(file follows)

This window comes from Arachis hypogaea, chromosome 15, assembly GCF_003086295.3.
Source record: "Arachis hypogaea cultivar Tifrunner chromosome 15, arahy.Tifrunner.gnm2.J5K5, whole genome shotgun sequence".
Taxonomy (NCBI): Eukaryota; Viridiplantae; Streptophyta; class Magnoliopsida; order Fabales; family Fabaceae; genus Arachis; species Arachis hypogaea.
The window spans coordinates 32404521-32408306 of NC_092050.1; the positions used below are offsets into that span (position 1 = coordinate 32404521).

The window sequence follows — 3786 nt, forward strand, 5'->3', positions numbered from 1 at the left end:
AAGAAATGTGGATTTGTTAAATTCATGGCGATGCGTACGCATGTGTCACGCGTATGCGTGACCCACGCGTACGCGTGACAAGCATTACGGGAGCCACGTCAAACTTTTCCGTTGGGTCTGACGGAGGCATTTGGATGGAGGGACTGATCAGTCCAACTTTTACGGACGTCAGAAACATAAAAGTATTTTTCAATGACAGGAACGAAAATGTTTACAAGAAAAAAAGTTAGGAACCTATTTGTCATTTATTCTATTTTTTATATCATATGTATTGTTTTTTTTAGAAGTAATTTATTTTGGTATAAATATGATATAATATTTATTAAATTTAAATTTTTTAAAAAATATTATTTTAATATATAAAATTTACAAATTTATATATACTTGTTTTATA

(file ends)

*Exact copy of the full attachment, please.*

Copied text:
This window comes from Arachis hypogaea, chromosome 15, assembly GCF_003086295.3.
Source record: "Arachis hypogaea cultivar Tifrunner chromosome 15, arahy.Tifrunner.gnm2.J5K5, whole genome shotgun sequence".
Taxonomy (NCBI): Eukaryota; Viridiplantae; Streptophyta; class Magnoliopsida; order Fabales; family Fabaceae; genus Arachis; species Arachis hypogaea.
The window spans coordinates 32404521-32408306 of NC_092050.1; the positions used below are offsets into that span (position 1 = coordinate 32404521).

The window sequence follows — 3786 nt, forward strand, 5'->3', positions numbered from 1 at the left end:
AAGAAATGTGGATTTGTTAAATTCATGGCGATGCGTACGCATGTGTCACGCGTATGCGTGACCCACGCGTACGCGTGACAAGCATTACGGGAGCCACGTCAAACTTTTCCGTTGGGTCTGACGGAGGCATTTGGATGGAGGGACTGATCAGTCCAACTTTTACGGACGTCAGAAACATAAAAGTATTTTTCAATGACAGGAACGAAAATGTTTACAAGAAAAAAAGTTAGGAACCTATTTGTCATTTATTCTATTTTTTATATCATATGTATTGTTTTTTTTAGAAGTAATTTATTTTGGTATAAATATGATATAATATTTATTAAATTTAAATTTTTTAAAAAATATTATTTTAATATATAAAATTTACAAATTTATATATACTTGTTTTATA